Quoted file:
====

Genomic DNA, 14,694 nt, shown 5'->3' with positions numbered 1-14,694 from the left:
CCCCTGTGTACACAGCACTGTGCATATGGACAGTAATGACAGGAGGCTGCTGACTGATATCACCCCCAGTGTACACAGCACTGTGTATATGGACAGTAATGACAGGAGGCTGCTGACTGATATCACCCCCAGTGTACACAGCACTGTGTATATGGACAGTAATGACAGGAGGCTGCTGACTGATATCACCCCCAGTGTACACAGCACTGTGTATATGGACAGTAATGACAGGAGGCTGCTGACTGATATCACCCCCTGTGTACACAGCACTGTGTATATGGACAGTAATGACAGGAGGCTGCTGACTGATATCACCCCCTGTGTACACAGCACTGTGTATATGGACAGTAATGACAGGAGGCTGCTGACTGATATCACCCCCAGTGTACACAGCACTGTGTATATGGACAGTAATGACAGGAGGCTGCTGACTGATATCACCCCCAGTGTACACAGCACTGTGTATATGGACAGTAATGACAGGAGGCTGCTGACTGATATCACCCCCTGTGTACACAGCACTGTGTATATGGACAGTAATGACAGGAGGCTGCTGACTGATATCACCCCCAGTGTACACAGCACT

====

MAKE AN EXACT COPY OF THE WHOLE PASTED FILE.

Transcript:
Genomic DNA, 14,694 nt, shown 5'->3' with positions numbered 1-14,694 from the left:
CCCCTGTGTACACAGCACTGTGCATATGGACAGTAATGACAGGAGGCTGCTGACTGATATCACCCCCAGTGTACACAGCACTGTGTATATGGACAGTAATGACAGGAGGCTGCTGACTGATATCACCCCCAGTGTACACAGCACTGTGTATATGGACAGTAATGACAGGAGGCTGCTGACTGATATCACCCCCAGTGTACACAGCACTGTGTATATGGACAGTAATGACAGGAGGCTGCTGACTGATATCACCCCCTGTGTACACAGCACTGTGTATATGGACAGTAATGACAGGAGGCTGCTGACTGATATCACCCCCTGTGTACACAGCACTGTGTATATGGACAGTAATGACAGGAGGCTGCTGACTGATATCACCCCCAGTGTACACAGCACTGTGTATATGGACAGTAATGACAGGAGGCTGCTGACTGATATCACCCCCAGTGTACACAGCACTGTGTATATGGACAGTAATGACAGGAGGCTGCTGACTGATATCACCCCCTGTGTACACAGCACTGTGTATATGGACAGTAATGACAGGAGGCTGCTGACTGATATCACCCCCAGTGTACACAGCACT